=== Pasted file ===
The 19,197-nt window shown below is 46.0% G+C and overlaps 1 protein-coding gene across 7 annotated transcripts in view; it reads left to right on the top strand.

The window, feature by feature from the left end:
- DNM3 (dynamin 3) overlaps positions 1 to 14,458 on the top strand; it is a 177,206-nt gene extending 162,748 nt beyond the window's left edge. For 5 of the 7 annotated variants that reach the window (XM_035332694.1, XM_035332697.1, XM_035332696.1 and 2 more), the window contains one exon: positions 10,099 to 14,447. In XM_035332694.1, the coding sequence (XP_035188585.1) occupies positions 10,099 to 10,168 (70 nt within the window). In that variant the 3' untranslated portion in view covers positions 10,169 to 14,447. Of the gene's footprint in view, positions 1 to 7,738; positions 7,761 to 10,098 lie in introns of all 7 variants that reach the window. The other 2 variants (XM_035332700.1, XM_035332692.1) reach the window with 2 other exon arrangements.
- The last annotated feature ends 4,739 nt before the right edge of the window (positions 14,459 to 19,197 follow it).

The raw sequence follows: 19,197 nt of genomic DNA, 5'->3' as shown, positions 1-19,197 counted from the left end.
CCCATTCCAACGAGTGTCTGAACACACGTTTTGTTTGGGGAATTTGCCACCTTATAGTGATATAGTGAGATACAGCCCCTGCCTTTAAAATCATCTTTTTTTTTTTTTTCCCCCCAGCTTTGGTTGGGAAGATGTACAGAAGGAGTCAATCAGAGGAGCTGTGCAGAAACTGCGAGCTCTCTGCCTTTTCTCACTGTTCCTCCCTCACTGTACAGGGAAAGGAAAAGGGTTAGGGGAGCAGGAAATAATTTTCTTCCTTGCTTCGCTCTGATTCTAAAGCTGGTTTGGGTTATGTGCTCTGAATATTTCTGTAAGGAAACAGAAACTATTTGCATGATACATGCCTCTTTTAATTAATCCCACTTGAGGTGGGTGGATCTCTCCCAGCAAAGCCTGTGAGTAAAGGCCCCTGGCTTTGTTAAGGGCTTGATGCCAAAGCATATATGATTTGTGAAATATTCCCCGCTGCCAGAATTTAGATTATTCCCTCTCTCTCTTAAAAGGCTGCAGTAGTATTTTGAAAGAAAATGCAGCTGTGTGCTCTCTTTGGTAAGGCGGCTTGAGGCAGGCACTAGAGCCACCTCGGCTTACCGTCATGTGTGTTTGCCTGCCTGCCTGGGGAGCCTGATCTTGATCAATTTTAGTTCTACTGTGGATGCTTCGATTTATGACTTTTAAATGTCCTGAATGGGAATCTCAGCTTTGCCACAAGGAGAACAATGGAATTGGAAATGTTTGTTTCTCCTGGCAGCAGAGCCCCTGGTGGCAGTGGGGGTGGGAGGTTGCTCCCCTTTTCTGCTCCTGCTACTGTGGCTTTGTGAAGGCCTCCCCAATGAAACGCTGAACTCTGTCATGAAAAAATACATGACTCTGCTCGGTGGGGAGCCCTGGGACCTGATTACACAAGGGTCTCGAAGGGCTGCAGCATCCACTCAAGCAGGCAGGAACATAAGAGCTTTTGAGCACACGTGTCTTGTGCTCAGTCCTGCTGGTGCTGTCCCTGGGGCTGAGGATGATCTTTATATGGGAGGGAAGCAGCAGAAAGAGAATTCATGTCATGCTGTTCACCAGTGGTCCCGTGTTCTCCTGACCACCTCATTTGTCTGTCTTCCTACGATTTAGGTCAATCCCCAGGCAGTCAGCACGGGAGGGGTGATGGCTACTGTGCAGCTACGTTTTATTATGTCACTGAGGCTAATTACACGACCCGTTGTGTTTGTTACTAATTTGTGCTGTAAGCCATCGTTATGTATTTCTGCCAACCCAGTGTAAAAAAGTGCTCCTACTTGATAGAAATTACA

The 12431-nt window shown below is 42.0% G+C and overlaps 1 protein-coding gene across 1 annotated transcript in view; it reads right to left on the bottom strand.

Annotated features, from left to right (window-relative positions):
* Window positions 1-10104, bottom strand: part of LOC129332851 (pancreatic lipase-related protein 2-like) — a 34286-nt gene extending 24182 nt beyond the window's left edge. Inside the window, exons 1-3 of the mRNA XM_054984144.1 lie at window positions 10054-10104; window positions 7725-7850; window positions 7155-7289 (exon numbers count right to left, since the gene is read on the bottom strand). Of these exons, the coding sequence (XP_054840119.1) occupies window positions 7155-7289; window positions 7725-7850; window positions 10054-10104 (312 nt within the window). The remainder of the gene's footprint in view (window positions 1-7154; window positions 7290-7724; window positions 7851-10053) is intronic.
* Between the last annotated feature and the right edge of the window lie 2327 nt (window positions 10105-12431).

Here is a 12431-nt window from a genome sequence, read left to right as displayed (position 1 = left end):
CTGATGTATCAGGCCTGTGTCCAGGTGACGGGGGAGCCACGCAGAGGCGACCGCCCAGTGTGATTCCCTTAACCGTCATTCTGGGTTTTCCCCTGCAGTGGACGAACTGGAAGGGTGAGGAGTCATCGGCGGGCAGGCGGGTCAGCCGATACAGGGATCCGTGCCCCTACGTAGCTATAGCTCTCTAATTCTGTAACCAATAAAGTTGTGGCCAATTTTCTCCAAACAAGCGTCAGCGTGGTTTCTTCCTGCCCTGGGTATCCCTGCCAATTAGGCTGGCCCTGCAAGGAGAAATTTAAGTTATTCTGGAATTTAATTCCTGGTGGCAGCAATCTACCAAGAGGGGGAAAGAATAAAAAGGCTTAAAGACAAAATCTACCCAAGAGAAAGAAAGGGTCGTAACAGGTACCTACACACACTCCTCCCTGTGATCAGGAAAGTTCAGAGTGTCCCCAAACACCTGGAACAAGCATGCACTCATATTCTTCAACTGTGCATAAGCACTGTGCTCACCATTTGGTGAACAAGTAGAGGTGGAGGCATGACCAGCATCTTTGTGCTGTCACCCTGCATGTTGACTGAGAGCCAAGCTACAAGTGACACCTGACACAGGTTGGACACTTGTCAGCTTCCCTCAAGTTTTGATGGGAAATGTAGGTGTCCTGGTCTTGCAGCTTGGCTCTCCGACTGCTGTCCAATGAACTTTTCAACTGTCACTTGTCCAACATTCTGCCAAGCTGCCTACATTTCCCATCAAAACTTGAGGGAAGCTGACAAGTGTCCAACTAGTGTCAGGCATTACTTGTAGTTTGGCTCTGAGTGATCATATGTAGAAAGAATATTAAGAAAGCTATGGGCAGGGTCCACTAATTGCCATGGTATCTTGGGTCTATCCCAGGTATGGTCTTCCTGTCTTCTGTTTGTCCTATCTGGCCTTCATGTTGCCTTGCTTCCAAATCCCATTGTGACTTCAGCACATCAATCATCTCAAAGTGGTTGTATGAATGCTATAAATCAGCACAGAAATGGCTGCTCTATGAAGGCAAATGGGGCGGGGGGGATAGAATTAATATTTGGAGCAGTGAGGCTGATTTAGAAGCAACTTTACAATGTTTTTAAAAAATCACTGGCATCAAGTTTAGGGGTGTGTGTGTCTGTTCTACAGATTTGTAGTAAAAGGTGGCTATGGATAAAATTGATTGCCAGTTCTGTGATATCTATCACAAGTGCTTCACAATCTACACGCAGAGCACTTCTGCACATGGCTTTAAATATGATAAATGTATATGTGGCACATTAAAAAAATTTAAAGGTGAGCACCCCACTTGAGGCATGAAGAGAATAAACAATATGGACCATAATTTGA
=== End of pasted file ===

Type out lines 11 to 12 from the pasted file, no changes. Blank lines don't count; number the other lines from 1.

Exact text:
Here is a 12431-nt window from a genome sequence, read left to right as displayed (position 1 = left end):
CTGATGTATCAGGCCTGTGTCCAGGTGACGGGGGAGCCACGCAGAGGCGACCGCCCAGTGTGATTCCCTTAACCGTCATTCTGGGTTTTCCCCTGCAGTGGACGAACTGGAAGGGTGAGGAGTCATCGGCGGGCAGGCGGGTCAGCCGATACAGGGATCCGTGCCCCTACGTAGCTATAGCTCTCTAATTCTGTAACCAATAAAGTTGTGGCCAATTTTCTCCAAACAAGCGTCAGCGTGGTTTCTTCCTGCCCTGGGTATCCCTGCCAATTAGGCTGGCCCTGCAAGGAGAAATTTAAGTTATTCTGGAATTTAATTCCTGGTGGCAGCAATCTACCAAGAGGGGGAAAGAATAAAAAGGCTTAAAGACAAAATCTACCCAAGAGAAAGAAAGGGTCGTAACAGGTACCTACACACACTCCTCCCTGTGATCAGGAAAGTTCAGAGTGTCCCCAAACACCTGGAACAAGCATGCACTCATATTCTTCAACTGTGCATAAGCACTGTGCTCACCATTTGGTGAACAAGTAGAGGTGGAGGCATGACCAGCATCTTTGTGCTGTCACCCTGCATGTTGACTGAGAGCCAAGCTACAAGTGACACCTGACACAGGTTGGACACTTGTCAGCTTCCCTCAAGTTTTGATGGGAAATGTAGGTGTCCTGGTCTTGCAGCTTGGCTCTCCGACTGCTGTCCAATGAACTTTTCAACTGTCACTTGTCCAACATTCTGCCAAGCTGCCTACATTTCCCATCAAAACTTGAGGGAAGCTGACAAGTGTCCAACTAGTGTCAGGCATTACTTGTAGTTTGGCTCTGAGTGATCATATGTAGAAAGAATATTAAGAAAGCTATGGGCAGGGTCCACTAATTGCCATGGTATCTTGGGTCTATCCCAGGTATGGTCTTCCTGTCTTCTGTTTGTCCTATCTGGCCTTCATGTTGCCTTGCTTCCAAATCCCATTGTGACTTCAGCACATCAATCATCTCAAAGTGGTTGTATGAATGCTATAAATCAGCACAGAAATGGCTGCTCTATGAAGGCAAATGGGGCGGGGGGGATAGAATTAATATTTGGAGCAGTGAGGCTGATTTAGAAGCAACTTTACAATGTTTTTAAAAAATCACTGGCATCAAGTTTAGGGGTGTGTGTGTCTGTTCTACAGATTTGTAGTAAAAGGTGGCTATGGATAAAATTGATTGCCAGTTCTGTGATATCTATCACAAGTGCTTCACAATCTACACGCAGAGCACTTCTGCACATGGCTTTAAATATGATAAATGTATATGTGGCACATTAAAAAAATTTAAAGGTGAGCACCCCACTTGAGGCATGAAGAGAATAAACAATATGGACCATAATTTGA